Rebuttal: Colm O’Grada
A limit on access to university based on financial status is to be avoided, but it has been demonstrated, time and again, that the introduction of state funding for third level education has not helped in this respect. The problem remains and is based on socio-cultural barriers, not purely financial issues. By introducing fees for the majority of students, more money is made available for programmes that encourage and fund those from typically non-attending backgrounds to enter university. This is in contrast to the current system, a dysfunctional smattering of grants trickling from a fast emptying pot.
Equally importantly, the focus of our education system should be on the graduates it produces. Without adequate funding we simply won’t be able to provide the quality education our country needs to support its economy. With a retracting education budget, funding is already tight and impacting the performance of our third level institutions. Ever rising taxes aren’t an option; those who avail of third level education should be responsible for funding it, whether through a loan system or otherwise.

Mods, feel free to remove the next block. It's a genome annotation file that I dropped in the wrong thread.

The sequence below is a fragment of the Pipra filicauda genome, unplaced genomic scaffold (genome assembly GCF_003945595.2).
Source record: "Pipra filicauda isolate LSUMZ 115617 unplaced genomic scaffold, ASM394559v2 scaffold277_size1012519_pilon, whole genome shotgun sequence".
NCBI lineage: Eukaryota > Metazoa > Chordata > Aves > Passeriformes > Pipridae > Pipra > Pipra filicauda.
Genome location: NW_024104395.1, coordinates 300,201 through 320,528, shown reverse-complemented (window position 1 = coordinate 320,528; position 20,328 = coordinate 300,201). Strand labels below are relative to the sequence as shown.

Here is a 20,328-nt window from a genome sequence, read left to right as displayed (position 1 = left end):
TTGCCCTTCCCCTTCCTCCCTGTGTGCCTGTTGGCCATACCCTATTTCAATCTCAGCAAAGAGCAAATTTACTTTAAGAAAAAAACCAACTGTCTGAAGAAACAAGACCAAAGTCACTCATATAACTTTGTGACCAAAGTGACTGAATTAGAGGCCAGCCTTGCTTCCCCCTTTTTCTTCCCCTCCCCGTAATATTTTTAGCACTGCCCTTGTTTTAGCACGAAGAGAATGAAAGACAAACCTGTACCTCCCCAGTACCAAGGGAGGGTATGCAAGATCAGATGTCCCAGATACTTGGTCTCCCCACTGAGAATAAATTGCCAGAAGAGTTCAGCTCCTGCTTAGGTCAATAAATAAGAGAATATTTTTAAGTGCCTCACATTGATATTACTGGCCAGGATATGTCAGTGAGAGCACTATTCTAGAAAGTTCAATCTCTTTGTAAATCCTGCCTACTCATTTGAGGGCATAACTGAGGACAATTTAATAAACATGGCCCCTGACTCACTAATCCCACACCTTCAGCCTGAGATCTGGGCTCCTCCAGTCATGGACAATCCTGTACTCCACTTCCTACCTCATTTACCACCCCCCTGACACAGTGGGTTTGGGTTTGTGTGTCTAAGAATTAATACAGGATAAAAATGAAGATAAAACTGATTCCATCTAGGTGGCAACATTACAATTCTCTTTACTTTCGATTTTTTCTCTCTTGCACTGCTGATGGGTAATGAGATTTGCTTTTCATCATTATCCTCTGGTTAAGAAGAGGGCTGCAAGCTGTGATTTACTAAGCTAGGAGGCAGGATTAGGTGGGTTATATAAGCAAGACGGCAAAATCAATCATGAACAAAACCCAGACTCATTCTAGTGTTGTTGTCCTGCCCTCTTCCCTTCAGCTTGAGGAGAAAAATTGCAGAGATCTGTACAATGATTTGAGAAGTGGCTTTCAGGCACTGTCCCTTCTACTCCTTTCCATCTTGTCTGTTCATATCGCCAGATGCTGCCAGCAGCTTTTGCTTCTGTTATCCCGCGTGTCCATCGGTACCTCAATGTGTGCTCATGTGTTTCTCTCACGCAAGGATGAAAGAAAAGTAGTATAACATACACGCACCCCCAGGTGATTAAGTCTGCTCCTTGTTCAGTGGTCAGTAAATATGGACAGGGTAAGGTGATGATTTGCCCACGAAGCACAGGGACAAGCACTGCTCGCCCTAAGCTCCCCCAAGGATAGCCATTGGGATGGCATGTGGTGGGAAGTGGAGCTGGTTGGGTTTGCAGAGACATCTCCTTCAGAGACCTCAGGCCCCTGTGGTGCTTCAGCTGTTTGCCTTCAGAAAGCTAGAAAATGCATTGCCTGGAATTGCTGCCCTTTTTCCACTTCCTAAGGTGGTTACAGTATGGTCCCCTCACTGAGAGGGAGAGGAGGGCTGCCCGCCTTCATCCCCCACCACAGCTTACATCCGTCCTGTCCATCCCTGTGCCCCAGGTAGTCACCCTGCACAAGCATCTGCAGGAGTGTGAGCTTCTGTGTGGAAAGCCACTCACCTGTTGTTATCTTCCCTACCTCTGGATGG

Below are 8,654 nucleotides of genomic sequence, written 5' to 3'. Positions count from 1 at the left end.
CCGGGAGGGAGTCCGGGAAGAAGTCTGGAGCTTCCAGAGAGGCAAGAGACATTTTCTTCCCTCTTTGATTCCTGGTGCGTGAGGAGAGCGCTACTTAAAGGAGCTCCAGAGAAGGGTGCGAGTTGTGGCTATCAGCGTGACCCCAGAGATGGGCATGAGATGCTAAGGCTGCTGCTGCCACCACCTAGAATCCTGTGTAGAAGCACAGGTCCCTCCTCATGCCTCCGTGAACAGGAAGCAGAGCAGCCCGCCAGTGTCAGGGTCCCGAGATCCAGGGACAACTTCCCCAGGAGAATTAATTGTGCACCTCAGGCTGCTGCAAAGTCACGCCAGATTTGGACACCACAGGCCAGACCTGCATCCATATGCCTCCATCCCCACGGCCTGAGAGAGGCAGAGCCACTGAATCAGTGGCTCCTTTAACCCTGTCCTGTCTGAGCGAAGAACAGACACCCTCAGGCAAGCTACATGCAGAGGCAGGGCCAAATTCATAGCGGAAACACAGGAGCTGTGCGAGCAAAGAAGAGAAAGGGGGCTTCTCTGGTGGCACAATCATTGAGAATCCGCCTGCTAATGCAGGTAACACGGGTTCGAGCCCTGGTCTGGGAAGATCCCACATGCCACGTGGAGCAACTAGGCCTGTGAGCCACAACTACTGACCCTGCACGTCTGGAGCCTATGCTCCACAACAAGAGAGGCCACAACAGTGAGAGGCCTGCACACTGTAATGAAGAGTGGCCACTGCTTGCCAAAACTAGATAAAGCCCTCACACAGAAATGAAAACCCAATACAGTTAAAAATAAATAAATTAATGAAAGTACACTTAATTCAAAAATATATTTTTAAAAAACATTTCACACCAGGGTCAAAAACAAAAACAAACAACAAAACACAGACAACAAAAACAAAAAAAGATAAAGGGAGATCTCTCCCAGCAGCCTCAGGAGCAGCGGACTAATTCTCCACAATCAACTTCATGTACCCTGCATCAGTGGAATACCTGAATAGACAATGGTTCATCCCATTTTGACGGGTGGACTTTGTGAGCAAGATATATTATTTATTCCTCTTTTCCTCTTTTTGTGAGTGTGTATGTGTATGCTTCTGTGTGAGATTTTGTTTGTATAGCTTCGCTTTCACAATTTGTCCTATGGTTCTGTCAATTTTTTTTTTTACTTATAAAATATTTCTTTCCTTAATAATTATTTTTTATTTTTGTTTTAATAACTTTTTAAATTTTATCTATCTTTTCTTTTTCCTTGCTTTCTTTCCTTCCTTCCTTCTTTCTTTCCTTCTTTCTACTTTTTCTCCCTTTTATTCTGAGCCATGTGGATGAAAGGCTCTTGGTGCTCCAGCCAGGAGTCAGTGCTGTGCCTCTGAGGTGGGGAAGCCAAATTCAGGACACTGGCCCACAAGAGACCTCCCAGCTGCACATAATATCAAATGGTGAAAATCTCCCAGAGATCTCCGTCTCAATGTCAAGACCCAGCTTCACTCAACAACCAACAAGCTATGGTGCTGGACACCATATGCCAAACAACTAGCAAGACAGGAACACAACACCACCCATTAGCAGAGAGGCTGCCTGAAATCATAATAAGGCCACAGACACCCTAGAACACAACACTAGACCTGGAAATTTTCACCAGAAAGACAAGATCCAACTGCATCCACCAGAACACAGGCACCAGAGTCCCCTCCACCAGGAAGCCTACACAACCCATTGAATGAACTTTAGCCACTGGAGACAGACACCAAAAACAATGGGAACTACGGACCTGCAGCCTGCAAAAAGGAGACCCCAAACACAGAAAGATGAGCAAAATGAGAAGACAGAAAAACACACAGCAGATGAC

YES: Colm O’Grada
There are very few things in life that are truly free, and education is certainly not one of them. Misleading and downright false concepts such as ‘free fees’ have helped to generate a culture wherein education, up to and often beyond third level, is seen as a basic right for all. This veil of entitlement has blinded many to the failures of the system and the focus has shifted from what we look for in the output of our education system to what we must have in the input.
Our public education system has provided a great deal of valuable service to Irish society over many decades and is undoubtedly a contributory factor in the successes of so many Irish men and women throughout the world. The value of strong fundamental education is unquestionable. In a context of economic challenges and spending cutbacks, the security of free primary and secondary education should be prioritised to ensure strong foundations in learning are provided to all Irish children.